“The Vampire Lovers” comes under an atypical rule of the protagonist role or roles. Previous Hammer films oriented themselves with a male lead from Christopher Lee’s domineering monster Dracula to the fearlessly courageous vampire hunter played by Peter Cushing, but “The Vampire Lovers” has Hammer trade in the masculinity presence for femme fatale with the introduction of Ingrid Pitt (“Wicker Man”) in the role of the hungry Karnstein vampire, Carmilla as well as Marcilla and Mircalla as the sneaky creature of the night infiltrates estates. Pitt’s exotic look and uninhibited attitude discerns obvious sex appeal for the Polish actress who can also act with gripping emotion that develops compassion for her malevolent facade. Add another pretty face and innocently sensuous woman arm-to-arm to Pitt with then 20-year-old Madeline Smith (“Frankenstein and the Monster from Hell”) and you have a two-front protagonist made up of women. Tack on the dark features and piercing blue eyes of Kate O’Mara (“The Horror of Frankenstein”) and “The Vampire Lovers” evolves into the something unlike anything we’ve ever seen from Hammer horror trifecta as once the scene settles into the narrative’s girth, the dynamic turns into a love triangle of unspoken women intimacies and jealousy, under the guise of supernatural persuasion, rears its ugly head. The menfolk really do feel absent from the excitement despite being pivotal pieces to the story and despite being the iconic representation in face and name of Hammer films. Peter Cushing’s longstanding work with the company has branded him forever legendary in the eyes of horror fans young and new. As the benevolent General von Spielsdorf, “The Horror of Dracula” Cushing looks wonderfully regal, gentlemanly dashing, and epitomizes the very essence of a strong male figure who also takes a very noticeable backseat for much of the second and into the third act. Same can be said for that other vampire portrayer who’s not Christopher Lee, Ferdy Mayne (“The Fearless Vampire Killers”) as the village doctor with a scene plopped here and there to inch the story along as a motivational vessel and another player caught in the Karnstein fang-game. “The Vampire Lovers” sees through to move plot significant characters, played by notable actors, to and from the storyline with performances from George Cole (“Fright”), Jon Finch (“Frenzy”), Dawn Addams (“The Two Faces of Dr. Jekyll”), Pippa Steel (“Lust for a Vampire”), Harvey Hall (“Twins of Evil”), and Douglas Wilmer as the Baron Joachim von Hartog who give a great opening expositional prologue that sets the background and tone of the film.
Laced in the traditional gothic style we all know and love from Hammer Films, “The Vampire Lovers” has grandiose late 19th century interiors and costumes with the latter gracing the starlets with strikingly bright tropical colored dresses that are elegant beyond the more stiff, and sometimes more imperialistic, outfits representing the period. In a way, the outfits contrast against the brooding gothic prominence that speak of subversive liberation much paralleling the very thematic elements of lesbianism, sexual motifs, and a nearly an all-encompassing female lead. If sex was ever a subtle insinuation in previous Hammer film it was not so subtle in “The Vampire Lovers” that consistently and constantly thickened the sexual tension and produced blunt scenes of eroticism between two or more women. Even with the powerful commingle of womanhood desires, as much as it was depicted to be devasting to their lifeblood, Tudor Gates’ narrative still pit them up against nearly impossible odds when the male characters, no longer duped by the formalities of chivalrous intentions, figure out what’s really happening under their noses, in their households none the less, and band together to put a to a heart-staking stop to the macabre madness aka metaphorical lesbian evil. The story has the women’s lusts and desires, whether their choosing or not, be an outlier from normalcy, yet on the other hand, nudity flourishes within the new laxed certification guidelines that see in some way, shape, and form four actresses baring skin in what what would have been considered risqué X-certificated scenes prior to 1970. “The Vampire Lovers” is by far a perfect film with a lack of character context, such as with the male vampire on horseback indulging his penchant for observing Camilla’s attacks from afar and doesn’t proceed to explain further or with more insight to who he is and what his position may be within the Karnstein family ranks, as well as the narrative format with early on into the story being bit choppy and disorienting when Carmilla assaults nightly the General’s fair niece as a furry beast in the confines of a lurid nightmare.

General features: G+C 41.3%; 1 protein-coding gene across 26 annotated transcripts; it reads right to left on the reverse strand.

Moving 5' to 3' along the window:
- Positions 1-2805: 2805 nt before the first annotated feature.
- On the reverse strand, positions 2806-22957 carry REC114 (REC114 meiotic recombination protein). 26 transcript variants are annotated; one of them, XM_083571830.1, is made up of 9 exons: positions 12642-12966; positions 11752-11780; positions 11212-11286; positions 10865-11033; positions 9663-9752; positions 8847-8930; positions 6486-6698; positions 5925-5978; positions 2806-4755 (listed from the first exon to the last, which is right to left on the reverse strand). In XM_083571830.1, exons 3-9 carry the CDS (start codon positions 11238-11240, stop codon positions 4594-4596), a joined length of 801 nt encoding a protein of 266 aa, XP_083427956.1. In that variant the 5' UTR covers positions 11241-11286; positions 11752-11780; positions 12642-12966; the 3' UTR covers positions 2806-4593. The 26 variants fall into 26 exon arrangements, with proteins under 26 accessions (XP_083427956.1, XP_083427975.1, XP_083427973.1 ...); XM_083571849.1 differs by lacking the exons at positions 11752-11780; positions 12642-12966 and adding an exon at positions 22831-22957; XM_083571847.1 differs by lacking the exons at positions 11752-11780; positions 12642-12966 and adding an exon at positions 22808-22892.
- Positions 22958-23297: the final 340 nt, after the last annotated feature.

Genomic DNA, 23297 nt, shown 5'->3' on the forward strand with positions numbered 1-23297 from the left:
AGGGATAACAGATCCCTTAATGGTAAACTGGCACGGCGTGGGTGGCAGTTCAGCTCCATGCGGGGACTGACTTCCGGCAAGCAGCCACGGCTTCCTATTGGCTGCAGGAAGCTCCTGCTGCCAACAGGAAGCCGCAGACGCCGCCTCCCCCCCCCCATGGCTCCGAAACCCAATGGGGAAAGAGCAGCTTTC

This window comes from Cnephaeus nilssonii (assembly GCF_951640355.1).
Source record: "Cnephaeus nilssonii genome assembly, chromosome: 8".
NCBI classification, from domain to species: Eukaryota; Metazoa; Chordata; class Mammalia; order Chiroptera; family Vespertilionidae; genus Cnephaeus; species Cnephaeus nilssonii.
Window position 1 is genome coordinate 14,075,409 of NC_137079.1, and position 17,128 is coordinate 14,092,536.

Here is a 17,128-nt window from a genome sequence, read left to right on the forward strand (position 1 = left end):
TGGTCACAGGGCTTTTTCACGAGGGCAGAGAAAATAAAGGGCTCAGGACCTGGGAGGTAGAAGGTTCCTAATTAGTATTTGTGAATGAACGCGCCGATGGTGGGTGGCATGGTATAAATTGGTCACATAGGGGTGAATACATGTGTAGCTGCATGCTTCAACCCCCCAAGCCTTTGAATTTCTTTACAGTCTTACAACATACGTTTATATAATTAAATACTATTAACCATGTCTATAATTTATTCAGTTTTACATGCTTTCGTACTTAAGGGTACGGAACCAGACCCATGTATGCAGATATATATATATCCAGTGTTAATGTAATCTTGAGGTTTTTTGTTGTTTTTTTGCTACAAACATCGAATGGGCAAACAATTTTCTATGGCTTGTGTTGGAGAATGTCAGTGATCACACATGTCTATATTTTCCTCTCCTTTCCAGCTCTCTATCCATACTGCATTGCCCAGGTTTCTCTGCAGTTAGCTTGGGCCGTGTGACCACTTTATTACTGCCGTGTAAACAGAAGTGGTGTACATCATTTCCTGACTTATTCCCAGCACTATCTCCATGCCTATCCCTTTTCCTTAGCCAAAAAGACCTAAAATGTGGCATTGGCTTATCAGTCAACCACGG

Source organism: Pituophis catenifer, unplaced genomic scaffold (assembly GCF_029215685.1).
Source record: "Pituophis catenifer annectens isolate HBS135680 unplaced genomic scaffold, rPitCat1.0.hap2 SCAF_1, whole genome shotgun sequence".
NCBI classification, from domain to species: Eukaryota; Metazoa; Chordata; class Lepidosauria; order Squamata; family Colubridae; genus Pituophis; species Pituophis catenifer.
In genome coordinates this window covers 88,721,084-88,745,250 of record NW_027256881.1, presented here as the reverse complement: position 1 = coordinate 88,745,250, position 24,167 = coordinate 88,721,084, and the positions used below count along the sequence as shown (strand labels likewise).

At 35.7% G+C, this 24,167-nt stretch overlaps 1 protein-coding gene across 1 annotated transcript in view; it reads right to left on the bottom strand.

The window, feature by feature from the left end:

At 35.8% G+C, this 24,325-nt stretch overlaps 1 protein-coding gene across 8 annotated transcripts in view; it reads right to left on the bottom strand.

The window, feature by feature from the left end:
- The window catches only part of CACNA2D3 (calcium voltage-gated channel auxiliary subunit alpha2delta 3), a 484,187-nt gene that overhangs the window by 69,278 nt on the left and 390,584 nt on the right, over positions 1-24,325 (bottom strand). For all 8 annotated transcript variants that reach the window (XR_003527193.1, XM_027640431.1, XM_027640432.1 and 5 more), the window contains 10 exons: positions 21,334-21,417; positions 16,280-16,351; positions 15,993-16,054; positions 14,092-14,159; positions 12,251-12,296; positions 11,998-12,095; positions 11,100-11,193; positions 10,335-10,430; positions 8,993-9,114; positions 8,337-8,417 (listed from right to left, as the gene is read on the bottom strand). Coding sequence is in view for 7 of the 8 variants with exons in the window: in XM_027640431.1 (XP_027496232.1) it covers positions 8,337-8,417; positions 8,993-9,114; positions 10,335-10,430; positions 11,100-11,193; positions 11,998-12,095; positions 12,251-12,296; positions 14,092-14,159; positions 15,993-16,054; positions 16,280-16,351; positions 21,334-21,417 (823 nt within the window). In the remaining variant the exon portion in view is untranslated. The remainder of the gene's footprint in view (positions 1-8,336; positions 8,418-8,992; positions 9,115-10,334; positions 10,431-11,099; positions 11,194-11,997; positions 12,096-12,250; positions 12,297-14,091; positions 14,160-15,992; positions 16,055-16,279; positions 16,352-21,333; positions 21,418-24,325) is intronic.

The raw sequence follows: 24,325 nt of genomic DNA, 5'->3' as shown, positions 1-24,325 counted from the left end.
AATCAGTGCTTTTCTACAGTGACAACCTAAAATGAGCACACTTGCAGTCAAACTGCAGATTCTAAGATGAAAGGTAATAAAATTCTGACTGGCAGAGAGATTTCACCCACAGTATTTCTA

Deserving of a collector’s edition, Shout Factory subsidiary horror label, Scream Factory, presents a new Blu-ray release of “The Vampire Lovers” scanned in 4K of the original camera negative. Scream Factory should be extolled for their color grading toward Hammer transfers as the release looks stunning with quality stability and richness that brings the era alive. Transfer also appears free from any kind of major blemishes and barely of any smaller ones. The English language DTS-HD Master Audio mono has resolute fidelity in the best possible audio offering “The Vampire Lovers” will likely see now and in future releases with a clear dialogue track and a Harry Robertson score that relives the classic studio orchestra in compelling fashion. The release comes with a slew of special features including an exclusive new interview with film historian Kim Newman, who also shows up again in archived interviews in the “Feminine Fantastique: Resurrecting ‘The Vampire Lovers'” (Scream Factory lists it as Femme Fantastique on the back cover) featurette commentary snippets from John-Paul Checkett and David Skal and other historians and collectors of Hammer Films. Audio commentaries with director Roy Ward Baker, star Ingrid Pitt, and Screenwriter Tudor Gates, audio commentary with film historians Marcus Hearn and Jonathan Rigby, two interviews, one of them new, with co-star Madeline Smith that span about 10-15 years apart, Trailers from Hell: Mick Garris on “The Vampire Lovers,” a reading of Carmilla by Ingrid Pitt, a single deleted scene of Baron von Hartog radio spot, still gallery, and the theatrical trailer round out the bonus material. The 89-minute, Region A encoded, R-rated version runs solo as the only main feature and the transfer Scream Factory uses, or licenses, is the edited version of Ingrid Pitt’s bath scene that cuts away to a medium closeup of Madeline Smith holding a towel for Pitt who’s standing up in the tub and then cuts back to Pitt’s bare backside. However, in the “Feminine Fantastique” featurette, you can experience the unedited brief full-frontal of Ingrid Pitt standing up in the tub if that tickles your fancy. The collector’s edition sports reversible cover art with original poster art on the inside and a newly illustrated, and superbly beautiful in its simplicity, front art by Mart Maddox sheathed inside a cardboard slipcover of the same Maddox art. Turning a corner into vast opportunities for more violence, explicit nudity, and unrestrained vampire gore became a new dawn for Hammer Films without entirely prostituting themselves with wayward tactics to the point of unrecognition as “The Vampire Lovers” still emitted gothic characteristics and a partial token cast and now made even more alluring with a feature packed collector’s edition from Scream Factory!